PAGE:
Journal article

Long-term culture, genetic manipulation and xenotransplantation of human normal and breast cancer organoids

Johanna F Dekkers, Esmee J van Vliet, Norman Sachs, Jennifer M Rosenbluth, Oded Kopper, Heggert G Rebel, Ellen J Wehrens, Carol Piani, Jane E Visvader, Carla S Verissimo, Sylvia F Boj, Joan S Brugge, Hans Clevers, Anne C Rios



Organoid technology has revolutionized the study of human organ development, disease and therapy response tailored to the individual. Although detailed protocols are available for the generation and long-term propagation of human organoids from various organs, such methods are lacking for breast tissue. Here we provide an optimized, highly versatile protocol for long-term culture of organoids derived from either normal human breast tissues or breast cancer (BC) tissues, as well as culturing conditions for a panel of 45 biobanked samples, including BC organoids covering all major disease subtypes (triple-negative, estrogen receptor-positive/progesterone receptor-positive and human epidermal g..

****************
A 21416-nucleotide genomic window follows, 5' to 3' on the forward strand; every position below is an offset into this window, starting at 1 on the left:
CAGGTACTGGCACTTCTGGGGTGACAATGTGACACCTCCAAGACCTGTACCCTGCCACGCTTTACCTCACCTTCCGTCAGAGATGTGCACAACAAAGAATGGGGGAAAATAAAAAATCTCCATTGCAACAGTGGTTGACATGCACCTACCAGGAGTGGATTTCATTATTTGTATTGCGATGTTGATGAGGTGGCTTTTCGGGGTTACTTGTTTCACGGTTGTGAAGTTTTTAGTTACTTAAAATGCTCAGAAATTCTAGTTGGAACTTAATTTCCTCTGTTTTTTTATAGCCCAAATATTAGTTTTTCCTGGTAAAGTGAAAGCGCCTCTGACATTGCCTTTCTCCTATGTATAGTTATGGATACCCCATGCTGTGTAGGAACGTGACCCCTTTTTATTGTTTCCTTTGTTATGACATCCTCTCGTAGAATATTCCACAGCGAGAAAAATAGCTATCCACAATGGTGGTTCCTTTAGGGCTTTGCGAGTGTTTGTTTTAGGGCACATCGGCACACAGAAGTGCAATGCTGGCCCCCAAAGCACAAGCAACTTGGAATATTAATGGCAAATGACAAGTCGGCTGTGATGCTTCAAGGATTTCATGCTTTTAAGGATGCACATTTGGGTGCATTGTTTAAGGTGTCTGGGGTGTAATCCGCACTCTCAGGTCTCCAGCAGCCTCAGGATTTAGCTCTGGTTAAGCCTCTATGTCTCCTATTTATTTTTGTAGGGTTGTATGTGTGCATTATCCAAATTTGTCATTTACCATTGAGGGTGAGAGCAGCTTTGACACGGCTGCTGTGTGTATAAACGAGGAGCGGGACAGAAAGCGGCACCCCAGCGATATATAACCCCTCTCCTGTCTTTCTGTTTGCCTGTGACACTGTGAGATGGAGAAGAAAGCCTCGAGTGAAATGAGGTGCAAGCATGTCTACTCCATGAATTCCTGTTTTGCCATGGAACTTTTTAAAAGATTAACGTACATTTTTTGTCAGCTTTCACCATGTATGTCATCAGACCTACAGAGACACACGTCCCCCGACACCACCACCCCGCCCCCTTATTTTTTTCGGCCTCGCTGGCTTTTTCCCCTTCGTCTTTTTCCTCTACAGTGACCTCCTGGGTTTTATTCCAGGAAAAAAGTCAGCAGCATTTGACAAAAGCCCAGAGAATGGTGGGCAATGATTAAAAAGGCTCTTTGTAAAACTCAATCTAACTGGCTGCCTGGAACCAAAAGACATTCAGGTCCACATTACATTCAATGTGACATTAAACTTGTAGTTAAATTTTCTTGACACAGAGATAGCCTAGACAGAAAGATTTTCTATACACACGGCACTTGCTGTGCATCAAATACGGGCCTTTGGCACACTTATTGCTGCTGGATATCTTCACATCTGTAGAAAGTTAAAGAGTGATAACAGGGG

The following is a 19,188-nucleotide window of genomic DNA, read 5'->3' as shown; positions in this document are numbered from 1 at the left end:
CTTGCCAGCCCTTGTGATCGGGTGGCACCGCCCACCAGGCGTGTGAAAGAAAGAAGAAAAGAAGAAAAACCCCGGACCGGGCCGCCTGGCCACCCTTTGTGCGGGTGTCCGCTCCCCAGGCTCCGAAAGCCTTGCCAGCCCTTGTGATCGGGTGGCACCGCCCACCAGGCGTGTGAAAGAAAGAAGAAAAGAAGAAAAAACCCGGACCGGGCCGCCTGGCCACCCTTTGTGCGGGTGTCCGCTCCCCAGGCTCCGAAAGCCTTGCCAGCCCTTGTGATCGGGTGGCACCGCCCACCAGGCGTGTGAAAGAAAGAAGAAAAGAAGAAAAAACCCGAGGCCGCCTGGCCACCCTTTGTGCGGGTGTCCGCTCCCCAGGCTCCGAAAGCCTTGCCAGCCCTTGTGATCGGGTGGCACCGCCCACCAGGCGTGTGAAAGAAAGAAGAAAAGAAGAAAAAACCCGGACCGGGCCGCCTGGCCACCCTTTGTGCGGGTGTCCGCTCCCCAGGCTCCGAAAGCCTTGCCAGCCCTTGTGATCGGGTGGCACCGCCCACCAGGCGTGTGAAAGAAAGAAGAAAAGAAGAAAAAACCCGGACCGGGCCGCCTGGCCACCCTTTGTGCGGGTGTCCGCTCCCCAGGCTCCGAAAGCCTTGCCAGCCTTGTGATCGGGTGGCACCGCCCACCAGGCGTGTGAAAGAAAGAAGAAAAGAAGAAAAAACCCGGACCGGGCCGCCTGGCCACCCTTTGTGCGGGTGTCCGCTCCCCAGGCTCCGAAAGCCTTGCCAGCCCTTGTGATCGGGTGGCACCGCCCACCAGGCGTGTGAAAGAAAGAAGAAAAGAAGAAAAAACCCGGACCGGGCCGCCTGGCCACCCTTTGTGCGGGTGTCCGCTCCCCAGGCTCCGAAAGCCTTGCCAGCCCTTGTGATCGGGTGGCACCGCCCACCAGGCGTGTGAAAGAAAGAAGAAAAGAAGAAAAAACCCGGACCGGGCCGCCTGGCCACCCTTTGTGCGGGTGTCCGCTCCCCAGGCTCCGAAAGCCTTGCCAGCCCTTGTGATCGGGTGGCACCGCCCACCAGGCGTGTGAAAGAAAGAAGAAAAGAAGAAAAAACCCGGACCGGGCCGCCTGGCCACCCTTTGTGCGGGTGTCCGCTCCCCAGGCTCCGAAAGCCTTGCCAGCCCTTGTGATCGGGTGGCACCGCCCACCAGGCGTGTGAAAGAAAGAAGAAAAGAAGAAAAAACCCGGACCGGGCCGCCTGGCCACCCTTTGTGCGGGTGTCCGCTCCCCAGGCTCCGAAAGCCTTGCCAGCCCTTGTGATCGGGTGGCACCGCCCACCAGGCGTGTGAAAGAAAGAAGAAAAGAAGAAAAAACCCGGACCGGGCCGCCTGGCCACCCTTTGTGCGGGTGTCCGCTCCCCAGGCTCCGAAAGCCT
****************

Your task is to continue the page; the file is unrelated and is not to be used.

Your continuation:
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University of Melbourne Researchers


Awarded by R35 grant from the National Cancer Institute

Awarded by European Research Council

Funding Acknowledgements

We are very grateful for the technical support of the Princess Maxima Center for Pediatric Oncology, the Hubrecht Institute, the Foundation Hubrecht Organoid Technology (HUB), the Dana-Farber Cancer Institute and the Walter and Eliza Hall Institute of Medical Research for generation of the described methods and the HUB for managing the breast organoid biobank. This work was financially supported by the Princess Maxima Center for Pediatric Oncology. J.F.D. was supported by a Marie Curie Global Fellowship and a VENI grant from the Dutch Organization for Scientific Research. J.M.R. and J.S.B. were supported by an R35 grant (CA242428) from the National Cancer Institute and acknowledge the support of the Susan G. Komen Breast Cancer Foundation. J.M.R. was supported by the American Cancer Society. J.E.V. was supported by the Australian National Health and Medical Research Council. A.C.R. was supported by a Starting Grant 2019 (project 804412) from the European Research Council.